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Surviving a Grouse Attack
May 26, 2008.
On Sunday, May 25, I had one of the most bizarre experiences I've had in two decades of time spent in wild places -- a career that includes weirdness ranging from getting drunk with bears, to leaping over rattlesnakes, to close-up encounters with wolves, to pot-smoking native sheep guides.
Hiking in the foothills around my home near Denver, early on the sunday morning of Memorial Day weekend, I was stalked, charged, and repeatedly attacked by .... a grouse.
A Dusky Grouse, similar to the one that tried
to kill and eat me.
I had gotten up at 4:30am to do a training hike for my upcoming sheep hunt. I typically start at the top of the mountain park near my home, hike down to the bottom of the mountain, then back up. The hike is about 7 miles roundtrip, with about a 2,000 foot change in elevation each way, and takes 3.5 hours.
I was nearing the end of the hike when I saw two grouse hopping through the woods. I've only seen grouse 3 or 4 times in the 8 years I've lived in this area, so stopped to enjoy this rare treat.
I was about to start moving again when one of the grouse hopped on the trail and started walking right towards me. I rolled my eyes, thinking this grouse was about as dumb as the other grouse I have hunted in Colorado.
Somewhat to my surprise, the grouse made a bee-line straight at me, opening its beak and making a silent "hah hah hah hah" noise as it closed the distance. I eventually had to raise my boot to deflect it away, as it seemed intent on coming up and pecking me.
The spectacle of a 3-pound forest chicken attacking a grown man was hilarious, and I found myself laughing loudly as the grouse started to circle me, beak open and continuing its "hah hah hah" threat.
My first thought was just to step on the crazy bird and kill it, as I love to eat grouse. But it was clearly out of season, and I figured the local population was pretty fragile, so I quickly decided that I wanted to avoid harming the bird.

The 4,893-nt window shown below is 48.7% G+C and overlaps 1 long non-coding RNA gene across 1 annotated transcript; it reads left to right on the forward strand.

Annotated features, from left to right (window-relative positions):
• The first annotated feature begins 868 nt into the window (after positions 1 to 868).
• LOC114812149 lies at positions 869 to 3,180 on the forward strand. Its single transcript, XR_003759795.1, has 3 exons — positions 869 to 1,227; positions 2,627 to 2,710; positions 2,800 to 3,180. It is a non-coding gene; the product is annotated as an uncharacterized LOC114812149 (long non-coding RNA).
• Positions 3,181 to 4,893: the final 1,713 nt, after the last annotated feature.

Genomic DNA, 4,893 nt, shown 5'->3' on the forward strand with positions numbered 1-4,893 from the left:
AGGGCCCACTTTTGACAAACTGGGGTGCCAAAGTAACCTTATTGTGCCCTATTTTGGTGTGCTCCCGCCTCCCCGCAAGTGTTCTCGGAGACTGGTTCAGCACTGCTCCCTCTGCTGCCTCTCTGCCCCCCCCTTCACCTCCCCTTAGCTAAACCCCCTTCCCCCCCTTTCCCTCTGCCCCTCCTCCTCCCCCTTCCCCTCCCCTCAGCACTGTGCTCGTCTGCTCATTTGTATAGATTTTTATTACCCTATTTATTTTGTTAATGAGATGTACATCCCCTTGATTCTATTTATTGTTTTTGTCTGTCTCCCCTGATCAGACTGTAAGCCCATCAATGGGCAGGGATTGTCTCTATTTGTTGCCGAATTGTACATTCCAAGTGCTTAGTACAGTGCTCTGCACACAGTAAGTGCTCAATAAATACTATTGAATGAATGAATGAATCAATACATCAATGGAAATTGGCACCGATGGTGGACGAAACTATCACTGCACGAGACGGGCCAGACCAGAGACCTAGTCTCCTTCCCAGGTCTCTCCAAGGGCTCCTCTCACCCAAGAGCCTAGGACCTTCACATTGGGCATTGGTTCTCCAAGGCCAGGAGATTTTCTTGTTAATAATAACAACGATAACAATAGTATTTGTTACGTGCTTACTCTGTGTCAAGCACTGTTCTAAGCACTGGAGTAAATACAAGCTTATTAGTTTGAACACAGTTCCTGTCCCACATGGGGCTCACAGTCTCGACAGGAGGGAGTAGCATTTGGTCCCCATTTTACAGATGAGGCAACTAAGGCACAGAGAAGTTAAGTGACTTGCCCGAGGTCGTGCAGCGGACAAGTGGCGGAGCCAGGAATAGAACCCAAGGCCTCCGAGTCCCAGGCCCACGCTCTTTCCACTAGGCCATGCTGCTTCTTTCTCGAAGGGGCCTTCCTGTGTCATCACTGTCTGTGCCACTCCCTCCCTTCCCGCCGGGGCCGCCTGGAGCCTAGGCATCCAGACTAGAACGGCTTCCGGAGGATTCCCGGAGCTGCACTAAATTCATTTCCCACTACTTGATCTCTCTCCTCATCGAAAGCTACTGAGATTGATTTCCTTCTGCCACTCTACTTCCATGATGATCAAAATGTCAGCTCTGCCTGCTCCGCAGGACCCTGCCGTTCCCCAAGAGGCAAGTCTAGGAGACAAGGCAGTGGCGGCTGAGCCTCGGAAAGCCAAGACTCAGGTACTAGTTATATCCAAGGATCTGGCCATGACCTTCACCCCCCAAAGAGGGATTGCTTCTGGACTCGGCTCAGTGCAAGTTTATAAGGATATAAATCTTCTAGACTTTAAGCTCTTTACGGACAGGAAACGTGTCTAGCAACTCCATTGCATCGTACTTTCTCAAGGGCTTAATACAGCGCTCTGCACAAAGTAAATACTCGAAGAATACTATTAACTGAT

I tried to put some distance between me and my antagonist, but it followed me up the trail. I really didn't want to hurt the bird, but it was nipping at my ankles and quickly putting me in a position where squishing it with my boot was going to become the right move.
I actually started running to try to get away from it -- A 200-pound grown man, with a bulky 40-pound pack on, sprinting up the trail, laughing hysterically, shrieking like a school girl (though with much more profanity) for the bird to stop, with a 3-pound forest chicken running behind me, nipping at my heels.
The pace of the pursuit slowed but did not stop, and I picked up a 3-foot downed branch to fend off the crazy bird as I backed down the trail.
After about 150 yards of harassment, the bird apparently decided I had had enough. He stopped and watched me disappear around a bend.
All told, I had kicked him about 6 times in the head and gave him a hard prod to the body about 10 times. None of this seemed to deter him in anyway.
I laughed all the way back to the truck, and began to formulate possible explanations -- Mad Grouse disease? Rabies? Maybe a nest in the area that he (she) was defending?
So, keep on your toes the next time you're hunting grouse, apparently the most aggressive and predatory of upland birds. The tables can turn quickly, as the hunter becomes the hunted.
Epilogue: I hiked the same trail on monday, this time with a camera in my pack, but did not run in to the grouse again. I was jumpy as hell, however, every time I saw a crow land on the trail ahead of me.